How Do I Become a Mentor?

This picture you click.  

Gigantic-hearted hero, you are!


Mentoring can make a big difference!

Mentoring can make a big difference! Get help or help someone today!

Coding or Foreign Language: Should We Have to Choose?

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The debate surrounding whether computer coding should be incorporated into our school’s language departments or whether it should be categorized as a math and science requirement is not new.  It has shadowed our nation’s technology and education systems since computers went public.  It fades quietly into the background for a few years then comes back as complicated and divisive as ever.

<h3>As American as Apple Pie: Coding Then and Now</h3>

In the 70s and 8os, coding was still paying its dues across much of the globe.  Few outside of the developers’ lab or scientific circles knew to even call coding a language.  Only the more hard-core engineer and hobbyist types had microcomputers in their homes or knew the rules and syntax of the coding languages. 

Silicon Valley and its “rock star” software developers held a different view then than they do today.  In response to the need to train future developers and programmers, they campaigned unsuccessfully for substituting BASIC computer language for natural foreign language credits.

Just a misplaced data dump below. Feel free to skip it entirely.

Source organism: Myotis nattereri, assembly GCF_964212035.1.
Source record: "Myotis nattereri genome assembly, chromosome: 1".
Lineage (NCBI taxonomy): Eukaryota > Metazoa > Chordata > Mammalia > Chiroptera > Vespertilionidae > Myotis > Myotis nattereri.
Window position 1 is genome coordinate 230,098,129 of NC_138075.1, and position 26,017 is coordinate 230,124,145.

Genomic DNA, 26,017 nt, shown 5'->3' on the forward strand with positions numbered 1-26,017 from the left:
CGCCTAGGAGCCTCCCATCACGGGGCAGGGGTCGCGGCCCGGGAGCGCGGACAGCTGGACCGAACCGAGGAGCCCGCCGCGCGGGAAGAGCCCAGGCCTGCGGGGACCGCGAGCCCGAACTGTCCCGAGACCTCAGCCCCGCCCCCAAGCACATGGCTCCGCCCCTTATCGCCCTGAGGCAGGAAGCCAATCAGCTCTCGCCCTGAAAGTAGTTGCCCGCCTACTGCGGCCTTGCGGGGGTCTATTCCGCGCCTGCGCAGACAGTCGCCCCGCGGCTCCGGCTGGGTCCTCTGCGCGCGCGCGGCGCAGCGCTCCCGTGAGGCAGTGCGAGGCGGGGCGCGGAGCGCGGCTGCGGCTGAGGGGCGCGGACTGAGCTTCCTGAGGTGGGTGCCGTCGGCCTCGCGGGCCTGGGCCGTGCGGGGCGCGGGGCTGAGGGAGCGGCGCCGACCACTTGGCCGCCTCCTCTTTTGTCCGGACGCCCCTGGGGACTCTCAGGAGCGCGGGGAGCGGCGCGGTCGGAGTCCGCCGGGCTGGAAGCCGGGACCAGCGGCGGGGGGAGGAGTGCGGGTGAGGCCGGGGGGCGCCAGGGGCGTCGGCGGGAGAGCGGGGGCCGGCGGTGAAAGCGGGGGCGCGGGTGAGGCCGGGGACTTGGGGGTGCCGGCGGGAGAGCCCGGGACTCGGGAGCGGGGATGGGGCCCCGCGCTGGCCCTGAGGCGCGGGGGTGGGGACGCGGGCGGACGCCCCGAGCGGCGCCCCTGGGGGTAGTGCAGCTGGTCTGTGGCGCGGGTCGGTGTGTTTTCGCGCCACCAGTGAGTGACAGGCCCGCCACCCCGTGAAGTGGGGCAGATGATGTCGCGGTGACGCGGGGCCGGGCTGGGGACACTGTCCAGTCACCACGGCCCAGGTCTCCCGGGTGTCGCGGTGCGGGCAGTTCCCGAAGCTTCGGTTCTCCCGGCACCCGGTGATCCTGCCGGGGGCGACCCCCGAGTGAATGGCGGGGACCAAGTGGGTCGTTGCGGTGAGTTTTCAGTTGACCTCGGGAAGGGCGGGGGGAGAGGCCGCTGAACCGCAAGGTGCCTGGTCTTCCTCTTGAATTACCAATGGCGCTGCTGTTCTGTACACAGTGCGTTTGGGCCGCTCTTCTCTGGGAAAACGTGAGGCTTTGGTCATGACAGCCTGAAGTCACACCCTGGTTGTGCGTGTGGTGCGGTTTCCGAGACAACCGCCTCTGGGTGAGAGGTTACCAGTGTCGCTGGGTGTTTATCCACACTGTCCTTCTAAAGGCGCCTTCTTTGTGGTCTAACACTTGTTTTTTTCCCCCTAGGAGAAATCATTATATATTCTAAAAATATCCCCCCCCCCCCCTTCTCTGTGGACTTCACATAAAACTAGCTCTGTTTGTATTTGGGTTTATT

Not many citizens were paying attention to the debate.  However, when Oklahoma allowed computer science to take the place of a foreign language credit in 1991, the question of whether computer code should be on par with natural languages in the classroom exploded into societal consciousness.

Like the developers of the past, today’s 21st century proponents of allowing computer science to replace foreign language credit have many of the same challenges.  Employment, poverty, and lagging global competitiveness have only grown worse over time. 

Lack of hardware and software, internet connections, and knowledgeable instructors are some of the reasons our states are not faring well in the technology arena.  Advocates also hope this strategy will revitalize a waning interest in the computer sciences and increase diversity in the field, a long-standing complaint in the technology sector.